In spite of being left behind by the rowdy heat-run whales, we did have interesting encounters with other whales during the week. Late Tuesday afternoon (the first day we went out), Takaji’s boat found a mother and newborn calf. Conditions weren’t optimal (low light, low visibility, shy whales), so their encounter wasn’t extensive, but they did get a good look in the water. Not enough quality time with them to establish ID and unique markings though, like we were able to do last year (and hope to do this year if we have more baby encounters).
We didn’t come across any other moms and newborns this week, and as far as we’ve heard from other boats, no one else has either. We know they’re around, just not making themselves obvious for the time being. Hopefully, that’ll change in the coming days.
On Wednesday, an extremely friendly pair of whales surfaced near a yacht. The yacht cut its engines, and the whales stuck around for a couple of hours. When we entered the water, the pair immediately swam toward us to check us out. There’s no way to describe the look in their eyes except as sheer curiosity.
They swam under us, around us, between us…playing all the while, doing twists and twirls while watching us. All we had to do was float and wait.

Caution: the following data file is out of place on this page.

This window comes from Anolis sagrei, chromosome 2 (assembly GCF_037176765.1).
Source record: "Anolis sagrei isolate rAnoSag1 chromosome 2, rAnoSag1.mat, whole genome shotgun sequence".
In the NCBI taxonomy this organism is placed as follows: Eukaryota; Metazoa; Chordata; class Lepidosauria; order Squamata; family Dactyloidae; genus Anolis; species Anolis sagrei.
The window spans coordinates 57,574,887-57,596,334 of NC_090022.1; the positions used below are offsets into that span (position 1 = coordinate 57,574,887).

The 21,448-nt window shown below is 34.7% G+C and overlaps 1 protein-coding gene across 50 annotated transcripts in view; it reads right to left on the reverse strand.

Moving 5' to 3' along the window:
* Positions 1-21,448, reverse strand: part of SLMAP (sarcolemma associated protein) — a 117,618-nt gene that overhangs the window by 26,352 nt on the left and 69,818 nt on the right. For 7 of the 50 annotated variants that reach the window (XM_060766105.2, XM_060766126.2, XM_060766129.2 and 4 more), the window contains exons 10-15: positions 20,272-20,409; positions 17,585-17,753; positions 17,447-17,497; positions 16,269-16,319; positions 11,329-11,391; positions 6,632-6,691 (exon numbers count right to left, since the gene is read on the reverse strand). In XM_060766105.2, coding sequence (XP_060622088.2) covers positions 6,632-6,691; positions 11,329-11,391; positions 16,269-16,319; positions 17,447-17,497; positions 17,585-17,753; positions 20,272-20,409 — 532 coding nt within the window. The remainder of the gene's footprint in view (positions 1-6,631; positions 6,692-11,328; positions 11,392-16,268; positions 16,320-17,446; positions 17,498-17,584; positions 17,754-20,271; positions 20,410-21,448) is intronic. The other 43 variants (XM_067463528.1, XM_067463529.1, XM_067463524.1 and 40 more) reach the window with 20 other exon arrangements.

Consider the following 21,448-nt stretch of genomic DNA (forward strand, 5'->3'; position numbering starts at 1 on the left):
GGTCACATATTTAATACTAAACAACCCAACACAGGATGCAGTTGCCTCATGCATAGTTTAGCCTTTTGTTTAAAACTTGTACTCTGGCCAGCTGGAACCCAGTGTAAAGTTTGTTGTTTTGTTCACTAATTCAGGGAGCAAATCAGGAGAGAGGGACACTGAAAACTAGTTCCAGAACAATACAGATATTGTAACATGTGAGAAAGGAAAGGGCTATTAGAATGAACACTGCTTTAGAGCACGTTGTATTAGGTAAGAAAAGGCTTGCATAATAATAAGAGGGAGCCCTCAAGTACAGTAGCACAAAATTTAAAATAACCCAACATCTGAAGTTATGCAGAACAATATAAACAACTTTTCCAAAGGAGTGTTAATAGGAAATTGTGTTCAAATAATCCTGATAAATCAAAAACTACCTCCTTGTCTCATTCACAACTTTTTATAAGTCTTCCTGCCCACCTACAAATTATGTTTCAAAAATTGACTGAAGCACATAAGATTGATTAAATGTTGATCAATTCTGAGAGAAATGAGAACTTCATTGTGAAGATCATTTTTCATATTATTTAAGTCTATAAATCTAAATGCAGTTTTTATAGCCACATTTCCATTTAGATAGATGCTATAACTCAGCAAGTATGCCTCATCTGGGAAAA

This isn’t normal behaviour. To be more clear, it is normal for whales and other cetaceans to show curiosity, but in the years I’ve visited Tonga, I’ve only seen this high level of engagement a few other times. Usually, I figure the whales have better things to do and show a passing interest at best (except calfs, who love to play). In this case, the whales initiated contact, continued contact, and actively checked us out…making eye contact, using body language to show friendly intent, spyhopping around the boat, and just staring at us at times.
This continued for the better part of an hour at least, until we decided that it was best to leave them alone, and we exited the water. Had we not left the water, the whales would probably have continued to play with us for a lot longer.